In the past, employee training mostly took place during onboarding. New hires got showered with information they were expected to retain well enough to apply correctly on the floor. Not surprisingly, this “spray and pray” method has proven less effective with time, as today’s learners experience the world visually and digitally, with one topic rapidly moving to the next.
Creating a strong culture of safety requires continual effort beyond onboarding. Several leading companies still rely on a “one and done” method of training, where the new hire receives a barrage of information during orientation, yet is expected to retain and correctly apply that information on the floor. Unfortunately, this method doesn’t always work. Just as college students are advised not to cram the night before tests, studies show people are more likely to retain information when they’re fed knowledge in short spurts over a longer period of time. Instead of showering new hires with information, training should be delivered in a slow drip. A continuous learning environment consistently leads to the best results.
Topics: Workplace Safety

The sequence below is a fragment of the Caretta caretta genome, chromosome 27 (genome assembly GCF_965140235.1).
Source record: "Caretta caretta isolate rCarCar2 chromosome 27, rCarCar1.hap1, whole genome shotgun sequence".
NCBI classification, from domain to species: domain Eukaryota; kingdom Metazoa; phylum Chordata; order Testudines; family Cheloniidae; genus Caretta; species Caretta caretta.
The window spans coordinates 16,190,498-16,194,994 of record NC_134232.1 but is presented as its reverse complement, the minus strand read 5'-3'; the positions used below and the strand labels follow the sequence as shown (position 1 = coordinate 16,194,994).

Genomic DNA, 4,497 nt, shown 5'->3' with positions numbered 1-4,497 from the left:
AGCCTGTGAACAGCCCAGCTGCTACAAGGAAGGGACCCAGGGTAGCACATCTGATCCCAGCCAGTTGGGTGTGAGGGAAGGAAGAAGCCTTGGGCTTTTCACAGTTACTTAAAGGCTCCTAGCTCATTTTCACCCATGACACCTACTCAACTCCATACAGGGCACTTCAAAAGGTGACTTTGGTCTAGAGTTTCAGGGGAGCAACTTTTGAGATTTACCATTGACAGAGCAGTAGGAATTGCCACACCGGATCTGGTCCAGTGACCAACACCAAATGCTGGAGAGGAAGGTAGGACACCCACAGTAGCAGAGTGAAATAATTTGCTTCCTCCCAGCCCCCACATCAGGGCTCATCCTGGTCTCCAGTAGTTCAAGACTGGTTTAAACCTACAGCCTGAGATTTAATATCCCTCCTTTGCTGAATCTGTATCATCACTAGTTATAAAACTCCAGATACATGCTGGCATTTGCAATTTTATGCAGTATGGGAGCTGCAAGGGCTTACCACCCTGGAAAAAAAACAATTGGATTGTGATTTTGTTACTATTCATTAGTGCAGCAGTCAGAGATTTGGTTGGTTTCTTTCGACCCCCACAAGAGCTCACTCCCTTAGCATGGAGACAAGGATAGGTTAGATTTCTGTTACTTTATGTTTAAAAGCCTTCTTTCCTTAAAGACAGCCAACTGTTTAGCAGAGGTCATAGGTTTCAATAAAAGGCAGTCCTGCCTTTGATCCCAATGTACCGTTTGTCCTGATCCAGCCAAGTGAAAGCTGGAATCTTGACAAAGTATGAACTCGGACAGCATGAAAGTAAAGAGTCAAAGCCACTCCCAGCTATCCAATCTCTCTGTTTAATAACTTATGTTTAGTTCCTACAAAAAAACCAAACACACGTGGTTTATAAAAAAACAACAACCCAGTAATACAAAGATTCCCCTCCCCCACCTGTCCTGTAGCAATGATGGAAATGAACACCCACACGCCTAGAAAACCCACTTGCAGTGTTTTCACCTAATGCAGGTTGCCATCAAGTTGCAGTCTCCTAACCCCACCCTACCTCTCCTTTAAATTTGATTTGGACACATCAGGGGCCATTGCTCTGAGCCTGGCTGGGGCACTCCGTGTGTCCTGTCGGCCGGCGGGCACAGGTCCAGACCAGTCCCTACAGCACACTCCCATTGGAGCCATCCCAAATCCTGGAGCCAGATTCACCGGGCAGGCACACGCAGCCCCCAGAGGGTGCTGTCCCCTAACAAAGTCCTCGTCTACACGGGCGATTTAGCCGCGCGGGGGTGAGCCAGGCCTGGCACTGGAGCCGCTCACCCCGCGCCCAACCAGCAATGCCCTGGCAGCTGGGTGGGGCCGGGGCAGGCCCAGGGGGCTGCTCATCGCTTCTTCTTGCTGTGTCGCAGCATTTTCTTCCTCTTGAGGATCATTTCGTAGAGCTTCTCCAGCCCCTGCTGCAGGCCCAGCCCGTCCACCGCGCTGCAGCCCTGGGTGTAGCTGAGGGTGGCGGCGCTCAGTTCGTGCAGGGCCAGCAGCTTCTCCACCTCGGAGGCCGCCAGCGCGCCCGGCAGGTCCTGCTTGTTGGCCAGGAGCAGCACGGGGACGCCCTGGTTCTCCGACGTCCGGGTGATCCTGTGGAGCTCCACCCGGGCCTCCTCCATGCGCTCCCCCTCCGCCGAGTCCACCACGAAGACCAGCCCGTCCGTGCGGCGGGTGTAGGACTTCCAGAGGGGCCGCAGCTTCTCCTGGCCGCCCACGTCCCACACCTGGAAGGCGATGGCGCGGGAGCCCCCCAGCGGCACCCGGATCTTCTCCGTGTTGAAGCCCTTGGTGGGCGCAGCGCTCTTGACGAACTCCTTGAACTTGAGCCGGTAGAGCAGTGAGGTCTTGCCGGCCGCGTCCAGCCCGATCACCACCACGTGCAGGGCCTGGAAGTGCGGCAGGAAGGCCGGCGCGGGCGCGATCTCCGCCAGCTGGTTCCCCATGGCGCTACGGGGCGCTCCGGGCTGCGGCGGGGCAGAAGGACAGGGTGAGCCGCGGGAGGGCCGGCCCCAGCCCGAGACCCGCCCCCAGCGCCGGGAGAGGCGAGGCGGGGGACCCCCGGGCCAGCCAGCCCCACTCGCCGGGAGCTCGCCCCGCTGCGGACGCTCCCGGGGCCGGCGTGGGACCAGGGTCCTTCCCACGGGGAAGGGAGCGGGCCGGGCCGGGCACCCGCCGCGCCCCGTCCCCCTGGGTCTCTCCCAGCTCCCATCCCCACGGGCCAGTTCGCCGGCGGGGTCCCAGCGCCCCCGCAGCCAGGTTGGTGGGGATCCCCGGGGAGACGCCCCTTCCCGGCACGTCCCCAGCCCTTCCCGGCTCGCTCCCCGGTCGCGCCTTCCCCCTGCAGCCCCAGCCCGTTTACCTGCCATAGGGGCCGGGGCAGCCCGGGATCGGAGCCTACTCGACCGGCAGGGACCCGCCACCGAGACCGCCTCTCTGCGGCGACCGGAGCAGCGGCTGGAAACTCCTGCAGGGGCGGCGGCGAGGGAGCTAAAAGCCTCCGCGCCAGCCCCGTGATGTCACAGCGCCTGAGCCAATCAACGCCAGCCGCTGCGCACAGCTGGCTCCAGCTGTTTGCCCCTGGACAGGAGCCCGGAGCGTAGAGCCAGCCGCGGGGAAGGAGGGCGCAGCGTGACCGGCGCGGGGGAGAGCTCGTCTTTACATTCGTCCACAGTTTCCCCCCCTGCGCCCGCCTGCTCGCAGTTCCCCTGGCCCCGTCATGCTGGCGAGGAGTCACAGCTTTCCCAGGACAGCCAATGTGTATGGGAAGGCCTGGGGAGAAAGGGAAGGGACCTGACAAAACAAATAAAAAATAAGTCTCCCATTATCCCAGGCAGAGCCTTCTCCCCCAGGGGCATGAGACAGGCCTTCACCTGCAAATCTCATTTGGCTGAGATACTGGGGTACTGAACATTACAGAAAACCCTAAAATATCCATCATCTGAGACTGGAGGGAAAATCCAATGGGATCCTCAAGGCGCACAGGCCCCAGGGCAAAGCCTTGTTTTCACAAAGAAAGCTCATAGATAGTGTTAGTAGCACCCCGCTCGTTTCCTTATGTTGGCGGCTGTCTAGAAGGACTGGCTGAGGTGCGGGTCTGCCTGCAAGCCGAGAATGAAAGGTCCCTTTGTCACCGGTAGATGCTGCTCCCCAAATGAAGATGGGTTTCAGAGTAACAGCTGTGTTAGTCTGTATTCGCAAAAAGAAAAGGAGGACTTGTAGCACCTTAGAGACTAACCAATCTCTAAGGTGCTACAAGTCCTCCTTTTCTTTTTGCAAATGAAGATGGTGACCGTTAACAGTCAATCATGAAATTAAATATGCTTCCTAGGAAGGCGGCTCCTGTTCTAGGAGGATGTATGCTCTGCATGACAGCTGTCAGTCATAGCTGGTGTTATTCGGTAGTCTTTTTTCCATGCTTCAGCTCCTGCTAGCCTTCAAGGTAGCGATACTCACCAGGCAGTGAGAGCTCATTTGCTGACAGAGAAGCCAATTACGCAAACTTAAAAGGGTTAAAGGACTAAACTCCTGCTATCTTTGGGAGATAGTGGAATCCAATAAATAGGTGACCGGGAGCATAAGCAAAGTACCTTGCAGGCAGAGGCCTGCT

Workplace safety incidents cost American companies billions each year. Are you confident your employees have the knowledge and confidence required to prevent workplace injuries 100% of the time? If not, what are some effective ways to bolster their strength?
Studies show that while knowledge is important, confidence is also necessary to taking correct action. While knowledge depends on training, confidence depends on repetition and reinforcement. The more your workers know and understand workplace safety, the more likely they are to follow it.
The popularity of variety and artisan bread has been on a steady rise for the past several years, due to consumer expectations and their growing interest in health trends. Because the process of producing variety and artisan bread differs from pan bread, training for baking professionals is paramount. David Bauman, Baking Professional for AIB International who specializes in bread and rolls, explains how learning the art of popular variety and artisan bread will help companies capture a valuable market.